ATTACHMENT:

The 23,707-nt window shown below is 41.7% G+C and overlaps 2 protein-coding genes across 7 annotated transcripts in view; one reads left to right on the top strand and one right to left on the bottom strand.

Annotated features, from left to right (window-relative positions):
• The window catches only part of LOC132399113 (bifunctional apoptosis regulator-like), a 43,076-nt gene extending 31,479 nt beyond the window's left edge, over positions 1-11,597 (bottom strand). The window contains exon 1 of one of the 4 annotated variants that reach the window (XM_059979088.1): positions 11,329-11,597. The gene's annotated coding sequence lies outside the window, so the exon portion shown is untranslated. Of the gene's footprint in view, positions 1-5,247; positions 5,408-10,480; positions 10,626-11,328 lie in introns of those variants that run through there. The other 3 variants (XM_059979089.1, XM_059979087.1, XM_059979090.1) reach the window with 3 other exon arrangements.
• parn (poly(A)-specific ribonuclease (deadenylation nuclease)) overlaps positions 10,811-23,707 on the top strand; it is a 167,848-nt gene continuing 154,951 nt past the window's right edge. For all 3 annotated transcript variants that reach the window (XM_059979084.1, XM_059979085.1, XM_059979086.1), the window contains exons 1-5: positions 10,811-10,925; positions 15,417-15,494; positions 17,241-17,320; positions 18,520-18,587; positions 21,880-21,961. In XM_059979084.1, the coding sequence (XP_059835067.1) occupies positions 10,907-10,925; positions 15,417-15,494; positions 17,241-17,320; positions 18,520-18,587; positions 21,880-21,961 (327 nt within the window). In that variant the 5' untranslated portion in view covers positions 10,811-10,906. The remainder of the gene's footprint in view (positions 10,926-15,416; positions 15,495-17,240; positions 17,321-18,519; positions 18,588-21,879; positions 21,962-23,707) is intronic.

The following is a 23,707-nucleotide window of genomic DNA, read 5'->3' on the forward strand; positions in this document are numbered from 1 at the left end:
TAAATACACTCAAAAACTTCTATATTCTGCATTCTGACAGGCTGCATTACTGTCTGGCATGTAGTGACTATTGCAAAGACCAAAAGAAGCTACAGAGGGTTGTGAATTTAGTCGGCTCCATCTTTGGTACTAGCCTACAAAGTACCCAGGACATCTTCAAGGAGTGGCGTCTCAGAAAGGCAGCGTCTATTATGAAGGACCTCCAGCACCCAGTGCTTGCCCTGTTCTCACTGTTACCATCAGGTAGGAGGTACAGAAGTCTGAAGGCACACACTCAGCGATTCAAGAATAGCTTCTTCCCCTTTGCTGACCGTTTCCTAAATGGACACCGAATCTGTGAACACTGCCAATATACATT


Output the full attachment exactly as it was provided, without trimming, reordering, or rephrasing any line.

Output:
The 23,707-nt window shown below is 41.7% G+C and overlaps 2 protein-coding genes across 7 annotated transcripts in view; one reads left to right on the top strand and one right to left on the bottom strand.

Annotated features, from left to right (window-relative positions):
• The window catches only part of LOC132399113 (bifunctional apoptosis regulator-like), a 43,076-nt gene extending 31,479 nt beyond the window's left edge, over positions 1-11,597 (bottom strand). The window contains exon 1 of one of the 4 annotated variants that reach the window (XM_059979088.1): positions 11,329-11,597. The gene's annotated coding sequence lies outside the window, so the exon portion shown is untranslated. Of the gene's footprint in view, positions 1-5,247; positions 5,408-10,480; positions 10,626-11,328 lie in introns of those variants that run through there. The other 3 variants (XM_059979089.1, XM_059979087.1, XM_059979090.1) reach the window with 3 other exon arrangements.
• parn (poly(A)-specific ribonuclease (deadenylation nuclease)) overlaps positions 10,811-23,707 on the top strand; it is a 167,848-nt gene continuing 154,951 nt past the window's right edge. For all 3 annotated transcript variants that reach the window (XM_059979084.1, XM_059979085.1, XM_059979086.1), the window contains exons 1-5: positions 10,811-10,925; positions 15,417-15,494; positions 17,241-17,320; positions 18,520-18,587; positions 21,880-21,961. In XM_059979084.1, the coding sequence (XP_059835067.1) occupies positions 10,907-10,925; positions 15,417-15,494; positions 17,241-17,320; positions 18,520-18,587; positions 21,880-21,961 (327 nt within the window). In that variant the 5' untranslated portion in view covers positions 10,811-10,906. The remainder of the gene's footprint in view (positions 10,926-15,416; positions 15,495-17,240; positions 17,321-18,519; positions 18,588-21,879; positions 21,962-23,707) is intronic.

The following is a 23,707-nucleotide window of genomic DNA, read 5'->3' on the forward strand; positions in this document are numbered from 1 at the left end:
TAAATACACTCAAAAACTTCTATATTCTGCATTCTGACAGGCTGCATTACTGTCTGGCATGTAGTGACTATTGCAAAGACCAAAAGAAGCTACAGAGGGTTGTGAATTTAGTCGGCTCCATCTTTGGTACTAGCCTACAAAGTACCCAGGACATCTTCAAGGAGTGGCGTCTCAGAAAGGCAGCGTCTATTATGAAGGACCTCCAGCACCCAGTGCTTGCCCTGTTCTCACTGTTACCATCAGGTAGGAGGTACAGAAGTCTGAAGGCACACACTCAGCGATTCAAGAATAGCTTCTTCCCCTTTGCTGACCGTTTCCTAAATGGACACCGAATCTGTGAACACTGCCAATATACATT